Posted by Tom Foremski - February 12, 2013
From left: Peter Burrows, Eric Brown, Mary Dent, Richard Edelman, Jeffrey Pfeffer.
Richard Edelman, the head of the world's largest privately held PR firm, said that the Edelman Trust Barometer, an annual global survey of 31,000 people, revealed a lack of trust for business and government that was "contagious" and spreading to other sectors.
He said that it's the first time that such lack of trust has become viral and it stems from the financial sector.
Jeffrey Pfeffer, co-panelist and professor at Stanford University Graduate School of Business, said, "We are all being tarred with the same brush."
Mr. Edelman said that the survey showed that government ranks lower in trust than business and that this is an opportunity for companies to act quickly and distance themselves from the poor standing of government.
Every company is a media company...
Mr. Edelman also spoke about other trends, such as how "every company is a media company" mentioning Silicon Valley Watcher, and how business is stepping into the empty space becoming vacant because of a shrinking media industry.
Professor Pfeffer told the largely PR executive audience, that there was only one way that businesses can deal with the issue of trust and improve their low standing, "CEOs should tell the truth."
Does the stock market reward 'trust'?
Peter Burrows asked about how "trust" is reflected in the stock market. He pointed out that banks and financial services companies have had a very good year and are doing very well.
Mr. Edelman said that CEOs often look at "trust" as if they are putting coins in a piggy bank, but it's not an equal relationship because a fall in a company's trust can be geometric and not linear. He said CEOs should give up the idea of control of a message, it's less risky, "Let the community decide."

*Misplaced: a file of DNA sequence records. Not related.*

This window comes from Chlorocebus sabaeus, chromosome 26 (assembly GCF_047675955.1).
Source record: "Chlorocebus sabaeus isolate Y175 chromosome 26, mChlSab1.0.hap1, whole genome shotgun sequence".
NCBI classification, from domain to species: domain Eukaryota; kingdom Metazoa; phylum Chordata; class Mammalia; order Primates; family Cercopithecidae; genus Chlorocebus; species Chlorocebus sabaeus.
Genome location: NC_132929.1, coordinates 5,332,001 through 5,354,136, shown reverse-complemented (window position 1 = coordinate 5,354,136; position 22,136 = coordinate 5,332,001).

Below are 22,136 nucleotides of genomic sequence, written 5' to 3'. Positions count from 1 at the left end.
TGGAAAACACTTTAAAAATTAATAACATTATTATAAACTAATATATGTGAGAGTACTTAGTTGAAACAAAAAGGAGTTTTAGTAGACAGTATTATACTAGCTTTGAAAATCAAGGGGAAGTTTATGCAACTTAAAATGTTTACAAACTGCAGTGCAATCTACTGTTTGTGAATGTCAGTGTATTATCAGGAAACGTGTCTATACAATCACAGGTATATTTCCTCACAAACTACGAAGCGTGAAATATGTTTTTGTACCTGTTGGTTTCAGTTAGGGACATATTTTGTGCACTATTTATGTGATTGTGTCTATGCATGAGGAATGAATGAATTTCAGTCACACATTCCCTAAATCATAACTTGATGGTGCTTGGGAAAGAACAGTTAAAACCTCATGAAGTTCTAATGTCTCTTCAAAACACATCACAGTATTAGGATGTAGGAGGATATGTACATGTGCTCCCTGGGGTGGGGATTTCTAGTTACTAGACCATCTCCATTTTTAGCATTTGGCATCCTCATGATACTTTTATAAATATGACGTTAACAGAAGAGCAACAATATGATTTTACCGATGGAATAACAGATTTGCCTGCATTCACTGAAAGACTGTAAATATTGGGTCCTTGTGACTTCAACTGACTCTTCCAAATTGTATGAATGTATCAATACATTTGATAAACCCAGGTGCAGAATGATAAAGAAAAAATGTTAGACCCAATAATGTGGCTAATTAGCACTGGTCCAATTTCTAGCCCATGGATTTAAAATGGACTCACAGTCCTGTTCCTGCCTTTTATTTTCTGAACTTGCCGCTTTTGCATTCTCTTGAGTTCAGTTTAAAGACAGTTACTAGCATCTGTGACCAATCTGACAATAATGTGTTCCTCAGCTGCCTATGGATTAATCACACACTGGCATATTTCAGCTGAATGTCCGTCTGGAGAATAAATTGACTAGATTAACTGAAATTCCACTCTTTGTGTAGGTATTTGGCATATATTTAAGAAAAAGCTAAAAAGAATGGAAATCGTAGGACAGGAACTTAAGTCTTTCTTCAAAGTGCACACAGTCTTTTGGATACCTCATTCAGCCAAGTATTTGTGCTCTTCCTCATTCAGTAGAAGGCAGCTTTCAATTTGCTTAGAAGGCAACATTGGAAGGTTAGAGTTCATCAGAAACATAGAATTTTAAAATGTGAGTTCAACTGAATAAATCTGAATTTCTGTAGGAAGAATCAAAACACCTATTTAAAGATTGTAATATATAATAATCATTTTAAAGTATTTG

Professor Pfeffer recommended "getting ahead of the story" and "don't let the story dribble out in bits."
Ignore the media...
Eric Channing Brown, GM at Skype, and a co-panelist spoke about his prior PR work at Yahoo! and elsewhere. He said that keeping CEOs out of the media spotlight, away from answering questions about an issue, improved their standing. Ignoring the media led to far more positive results than engaging with the media.
CEOs are role models...
Mary Dent, General Counsel at Silicon Valley Bank, and a co-panelist, said that CEOs have to be role models and that they need to do the right things.
Transparency failure in local government...
David Vossbrink, Director of Communications at City of San Jose, said that greater transparency and openness had not helped raise trust in the government of the city of San Jose. "The more we do the less we are trusted."
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Above, Steve Barrett, Editor-in-Chief of PR Week and Richard Edelman.
It was a pleasure to talk with Richard Edelman, (a sponsor of SVW for six months in 2006.) It was also fabulous that he mentioned on the podium, "Every company is a media company" and that he and "Tom Foremski have been talking about this for many years."
I also liked his advice to CEOs about giving up control. I've often spoken on this topic, saying that companies are constantly trying to have control over how they are perceived but that it's is not possible in today's fractured media world.
However, there is another "C-word" that they should adopt: Consistency. Companies have to be consistent in how they portray themselves: how they talk, what they say, and be. They have to do it once, twice, a thousand times. Consistency will get them to those places where control cannot.
The very low trust levels of business and government was an interesting point and it is a worry, especially during these tough economic times with high levels of unemployment.
Low trust clearly requires good public relations to help fix perceptions and the Edelman Annual Trust Barometer shows the proof and the scale of the problem.
But the Trust Barometer can be very volatile. Over the past few years I've seen large swings in the levels of trust for media, bloggers, peers, experts, CEOs, and industry sectors. What was true last year often isn't true the next.
That might be because of the fickle public's short memories, or it could be because of excellent PR.
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The first exhibit you see at the Computer History Museum... :)
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